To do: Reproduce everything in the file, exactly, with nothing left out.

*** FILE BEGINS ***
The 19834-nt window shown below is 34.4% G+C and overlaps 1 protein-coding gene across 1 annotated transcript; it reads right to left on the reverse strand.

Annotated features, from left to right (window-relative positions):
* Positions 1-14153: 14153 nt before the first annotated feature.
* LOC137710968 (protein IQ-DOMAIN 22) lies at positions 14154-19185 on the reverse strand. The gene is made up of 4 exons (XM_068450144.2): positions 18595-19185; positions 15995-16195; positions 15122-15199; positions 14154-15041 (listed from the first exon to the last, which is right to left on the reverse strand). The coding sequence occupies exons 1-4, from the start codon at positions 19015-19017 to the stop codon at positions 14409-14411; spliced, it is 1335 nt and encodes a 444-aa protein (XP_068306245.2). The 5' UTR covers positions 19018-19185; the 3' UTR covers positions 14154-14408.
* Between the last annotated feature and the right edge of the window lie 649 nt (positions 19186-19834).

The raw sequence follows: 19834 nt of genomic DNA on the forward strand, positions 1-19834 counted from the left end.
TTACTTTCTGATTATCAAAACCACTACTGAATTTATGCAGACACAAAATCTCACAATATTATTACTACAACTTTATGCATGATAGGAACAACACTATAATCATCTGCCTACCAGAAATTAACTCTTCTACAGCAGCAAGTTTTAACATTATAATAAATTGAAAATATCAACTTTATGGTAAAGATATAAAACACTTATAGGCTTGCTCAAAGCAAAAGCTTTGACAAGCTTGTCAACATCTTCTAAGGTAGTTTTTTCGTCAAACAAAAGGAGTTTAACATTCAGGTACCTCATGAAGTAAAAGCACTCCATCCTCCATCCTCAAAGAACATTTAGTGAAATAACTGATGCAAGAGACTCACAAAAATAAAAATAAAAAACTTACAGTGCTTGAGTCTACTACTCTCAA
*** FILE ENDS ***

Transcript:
The 19834-nt window shown below is 34.4% G+C and overlaps 1 protein-coding gene across 1 annotated transcript; it reads right to left on the reverse strand.

Annotated features, from left to right (window-relative positions):
* Positions 1-14153: 14153 nt before the first annotated feature.
* LOC137710968 (protein IQ-DOMAIN 22) lies at positions 14154-19185 on the reverse strand. The gene is made up of 4 exons (XM_068450144.2): positions 18595-19185; positions 15995-16195; positions 15122-15199; positions 14154-15041 (listed from the first exon to the last, which is right to left on the reverse strand). The coding sequence occupies exons 1-4, from the start codon at positions 19015-19017 to the stop codon at positions 14409-14411; spliced, it is 1335 nt and encodes a 444-aa protein (XP_068306245.2). The 5' UTR covers positions 19018-19185; the 3' UTR covers positions 14154-14408.
* Between the last annotated feature and the right edge of the window lie 649 nt (positions 19186-19834).

The raw sequence follows: 19834 nt of genomic DNA on the forward strand, positions 1-19834 counted from the left end.
TTACTTTCTGATTATCAAAACCACTACTGAATTTATGCAGACACAAAATCTCACAATATTATTACTACAACTTTATGCATGATAGGAACAACACTATAATCATCTGCCTACCAGAAATTAACTCTTCTACAGCAGCAAGTTTTAACATTATAATAAATTGAAAATATCAACTTTATGGTAAAGATATAAAACACTTATAGGCTTGCTCAAAGCAAAAGCTTTGACAAGCTTGTCAACATCTTCTAAGGTAGTTTTTTCGTCAAACAAAAGGAGTTTAACATTCAGGTACCTCATGAAGTAAAAGCACTCCATCCTCCATCCTCAAAGAACATTTAGTGAAATAACTGATGCAAGAGACTCACAAAAATAAAAATAAAAAACTTACAGTGCTTGAGTCTACTACTCTCAA